At that time we owned our “old” Pandora, a SAGA 43.  She heeled a LOT and to sail along with Nati, a cat that was always level and smooth, was totally annoying, especially to Brenda who often felt she was hanging on for dear life as I pushed Pandora to try and keep up.  While we had to stow everything that wasn’t nailed down, Anne and Dick would just wave to us while taking at tiny sip of coffee as they glided serenely by.We did a lot more fishing back in those days.  Now, I am less inclined to get all the blood and guts aboard as we have found that the biggest problem with fishing is that we catch stuff and when landed I wonder how I am going to deal with ALL THAT FISH.  This was one of my biggest catches that year, a Mahi Mahi.  Notice the beginning of the whole “blood and guts” thing on the cockpit settee.We all had a bit more hair back in those days.  Well, at least it was a lot better distributed.  I guess I’ll have to wait and see about Dick and how his mane has fared.  In terms of sheer volume, my hair is pretty long these days as I haven’t had a “professional” haircut since February but somehow it has become distributed differently, a sort of gravitational migration leaving my own personal “north pole” mostly vegetation free.

I still remember when I had my very first “outdoor” haircut that year in Black Point, Long Island.  It was only time I ever spotted a ray while I was getting a hair cut.  This isn’t me ‘under the knife”, but you get the idea.   That’s Ida, doing the cutting.   And, of course, back in those days, see the guy with the laptop, the only way to get email was to go to a hotspot as cellular Wifi was not as usable as it is these days.  Every day was a scavenger hunt for connectivity.  And, later that same year, a random sighting of what would one day be our current Pandora on a mooring in Newport RI.  We never imagined that we would one day own her ourselves. So, off to Florida and Pandora in less than a week.  And, while I am not enthusiastic about getting on a flight, that’s exactly what I am doing next weekend.   You can bet that I’ll be fortified with my slightly used N95 mask, germicidal wipes, killer spray, hand sanitizer, my own food and well, you know the drill.  Actually, my hope is that EVERYONE else on the plane knows th drill and takes it seriously.  If not, it will be my last flight for a very long time.  Bad flight or not, I hope that I don’t become “positive”, which I suppose could make it my “very last flight, ever” which would be very bad.  Based on our experience in Florida when we arrived there last month aboard Pandora, I am not optimistic about the “locals” taking the risk seriously.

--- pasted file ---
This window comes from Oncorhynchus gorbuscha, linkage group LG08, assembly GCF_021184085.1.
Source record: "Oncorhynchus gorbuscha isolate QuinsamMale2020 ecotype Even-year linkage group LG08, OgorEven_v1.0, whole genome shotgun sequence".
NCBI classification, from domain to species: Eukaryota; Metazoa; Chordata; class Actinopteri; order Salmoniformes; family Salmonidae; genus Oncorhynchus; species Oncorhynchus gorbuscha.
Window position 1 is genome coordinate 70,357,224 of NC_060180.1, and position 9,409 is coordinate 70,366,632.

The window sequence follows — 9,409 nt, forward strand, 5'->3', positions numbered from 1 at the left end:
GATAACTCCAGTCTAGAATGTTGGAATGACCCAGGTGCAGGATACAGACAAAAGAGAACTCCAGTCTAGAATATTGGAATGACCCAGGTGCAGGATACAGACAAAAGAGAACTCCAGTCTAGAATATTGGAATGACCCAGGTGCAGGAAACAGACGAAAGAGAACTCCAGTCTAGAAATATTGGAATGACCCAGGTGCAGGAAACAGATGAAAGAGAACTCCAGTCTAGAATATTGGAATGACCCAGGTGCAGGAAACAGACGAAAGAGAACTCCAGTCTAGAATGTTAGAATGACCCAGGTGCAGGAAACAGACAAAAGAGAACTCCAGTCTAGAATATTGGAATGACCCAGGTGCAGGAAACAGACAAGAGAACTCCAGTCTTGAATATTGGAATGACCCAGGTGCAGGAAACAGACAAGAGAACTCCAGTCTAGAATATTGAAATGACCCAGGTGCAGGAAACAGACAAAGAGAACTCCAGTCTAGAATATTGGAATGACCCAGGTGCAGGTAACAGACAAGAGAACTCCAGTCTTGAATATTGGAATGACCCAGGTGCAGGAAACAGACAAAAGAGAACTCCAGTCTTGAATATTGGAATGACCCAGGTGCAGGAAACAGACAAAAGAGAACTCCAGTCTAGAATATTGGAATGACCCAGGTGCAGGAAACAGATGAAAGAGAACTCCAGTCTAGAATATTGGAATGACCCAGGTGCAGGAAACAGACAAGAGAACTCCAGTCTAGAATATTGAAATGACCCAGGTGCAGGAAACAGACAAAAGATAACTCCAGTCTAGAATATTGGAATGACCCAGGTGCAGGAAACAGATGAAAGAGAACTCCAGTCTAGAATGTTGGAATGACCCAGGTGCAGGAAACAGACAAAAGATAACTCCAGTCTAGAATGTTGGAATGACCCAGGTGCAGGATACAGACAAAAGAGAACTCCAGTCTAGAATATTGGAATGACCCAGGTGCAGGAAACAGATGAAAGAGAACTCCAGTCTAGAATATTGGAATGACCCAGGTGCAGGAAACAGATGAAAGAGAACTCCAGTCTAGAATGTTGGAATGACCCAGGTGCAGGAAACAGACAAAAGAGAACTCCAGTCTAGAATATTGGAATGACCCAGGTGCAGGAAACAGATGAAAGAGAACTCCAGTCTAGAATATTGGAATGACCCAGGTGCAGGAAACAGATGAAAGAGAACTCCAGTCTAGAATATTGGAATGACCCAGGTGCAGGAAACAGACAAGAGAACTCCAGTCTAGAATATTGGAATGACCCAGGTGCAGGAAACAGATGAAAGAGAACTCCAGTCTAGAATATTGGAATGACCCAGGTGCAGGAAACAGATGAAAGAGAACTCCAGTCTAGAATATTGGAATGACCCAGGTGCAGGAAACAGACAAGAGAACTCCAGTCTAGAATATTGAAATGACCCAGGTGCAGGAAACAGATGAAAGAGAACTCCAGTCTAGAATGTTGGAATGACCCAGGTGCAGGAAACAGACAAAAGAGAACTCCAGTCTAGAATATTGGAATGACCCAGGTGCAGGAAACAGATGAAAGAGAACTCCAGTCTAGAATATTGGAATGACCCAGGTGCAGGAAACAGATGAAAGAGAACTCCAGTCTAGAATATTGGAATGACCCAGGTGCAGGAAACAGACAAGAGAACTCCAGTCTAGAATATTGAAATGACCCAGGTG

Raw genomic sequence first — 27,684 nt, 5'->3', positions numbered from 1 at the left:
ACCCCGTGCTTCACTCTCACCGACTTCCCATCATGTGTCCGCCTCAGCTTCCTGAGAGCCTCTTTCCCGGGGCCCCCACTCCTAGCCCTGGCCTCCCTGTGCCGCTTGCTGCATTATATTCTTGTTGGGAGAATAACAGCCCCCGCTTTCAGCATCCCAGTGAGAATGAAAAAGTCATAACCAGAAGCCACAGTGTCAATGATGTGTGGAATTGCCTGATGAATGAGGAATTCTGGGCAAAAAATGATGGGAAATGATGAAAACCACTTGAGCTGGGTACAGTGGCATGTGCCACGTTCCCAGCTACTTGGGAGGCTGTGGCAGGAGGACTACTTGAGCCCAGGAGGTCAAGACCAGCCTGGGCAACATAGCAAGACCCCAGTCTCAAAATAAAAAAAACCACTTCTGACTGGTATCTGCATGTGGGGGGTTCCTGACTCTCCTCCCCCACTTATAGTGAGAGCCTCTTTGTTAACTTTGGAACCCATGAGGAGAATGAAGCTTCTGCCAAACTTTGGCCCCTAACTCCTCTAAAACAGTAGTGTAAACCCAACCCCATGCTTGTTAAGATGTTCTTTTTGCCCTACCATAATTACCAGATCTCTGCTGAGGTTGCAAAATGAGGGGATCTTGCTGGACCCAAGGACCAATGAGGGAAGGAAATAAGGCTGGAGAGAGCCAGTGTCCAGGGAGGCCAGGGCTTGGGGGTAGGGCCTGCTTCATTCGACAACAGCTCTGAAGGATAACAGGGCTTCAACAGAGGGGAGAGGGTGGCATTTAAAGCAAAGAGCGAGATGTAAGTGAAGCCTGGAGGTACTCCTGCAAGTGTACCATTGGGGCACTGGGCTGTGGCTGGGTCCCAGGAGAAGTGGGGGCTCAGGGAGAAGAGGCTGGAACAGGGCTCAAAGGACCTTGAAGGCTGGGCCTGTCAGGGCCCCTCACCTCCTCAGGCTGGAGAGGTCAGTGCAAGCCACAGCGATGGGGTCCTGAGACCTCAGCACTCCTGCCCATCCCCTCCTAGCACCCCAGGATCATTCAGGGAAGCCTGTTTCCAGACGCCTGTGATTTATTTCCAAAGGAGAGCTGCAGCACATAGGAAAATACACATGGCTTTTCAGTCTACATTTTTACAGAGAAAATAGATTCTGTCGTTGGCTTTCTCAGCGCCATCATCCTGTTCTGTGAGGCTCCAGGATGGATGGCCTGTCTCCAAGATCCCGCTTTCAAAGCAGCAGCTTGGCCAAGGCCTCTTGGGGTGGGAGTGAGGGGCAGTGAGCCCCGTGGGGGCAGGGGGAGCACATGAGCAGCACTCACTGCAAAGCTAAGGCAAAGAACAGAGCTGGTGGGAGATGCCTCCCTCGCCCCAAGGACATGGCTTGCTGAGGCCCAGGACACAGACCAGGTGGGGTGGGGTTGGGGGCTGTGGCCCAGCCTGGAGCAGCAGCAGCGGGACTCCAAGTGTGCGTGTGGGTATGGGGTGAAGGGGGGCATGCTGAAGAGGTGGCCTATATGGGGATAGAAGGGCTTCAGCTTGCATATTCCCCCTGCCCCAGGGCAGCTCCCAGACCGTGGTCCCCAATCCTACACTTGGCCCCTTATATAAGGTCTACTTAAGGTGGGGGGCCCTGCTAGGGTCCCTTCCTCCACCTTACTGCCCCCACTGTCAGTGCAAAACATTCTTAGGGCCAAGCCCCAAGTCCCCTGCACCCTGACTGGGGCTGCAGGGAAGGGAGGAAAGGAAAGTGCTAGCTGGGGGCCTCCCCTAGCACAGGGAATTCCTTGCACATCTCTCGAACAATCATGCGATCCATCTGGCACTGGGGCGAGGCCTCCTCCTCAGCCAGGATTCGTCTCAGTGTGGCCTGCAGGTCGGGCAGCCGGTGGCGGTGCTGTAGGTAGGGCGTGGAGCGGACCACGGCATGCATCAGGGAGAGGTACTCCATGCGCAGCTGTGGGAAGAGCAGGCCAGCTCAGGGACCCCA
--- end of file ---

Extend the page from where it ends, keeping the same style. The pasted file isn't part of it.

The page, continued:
And, fast forward to the fall, am hoping against hope that we will be heading south again but it’s very hard to say what will happen next as Brenda isn’t crazy about that idea and with the pandemic still a threat and no certainty about what island to island travel will look like, who knows…

I guess I shouldn’t stress too much about what the future holds as there is really no way to know what that might look like.   For sure, it will surprise and delight me, if history us any guide, and to think back to that winter in the Bahamas, a lot has happened that I would never have predicted anyway.

It’s been a few years since I have seen Dick too so it will be fun to spend time together.  Perhaps he will have some answers.  Dick?

Here’s to the great unknown and wondering where Pandora will take me next.

Well, the “next” it seems will be Annapolis with a few stops along the way.

Stay tuned and you will be the second to know.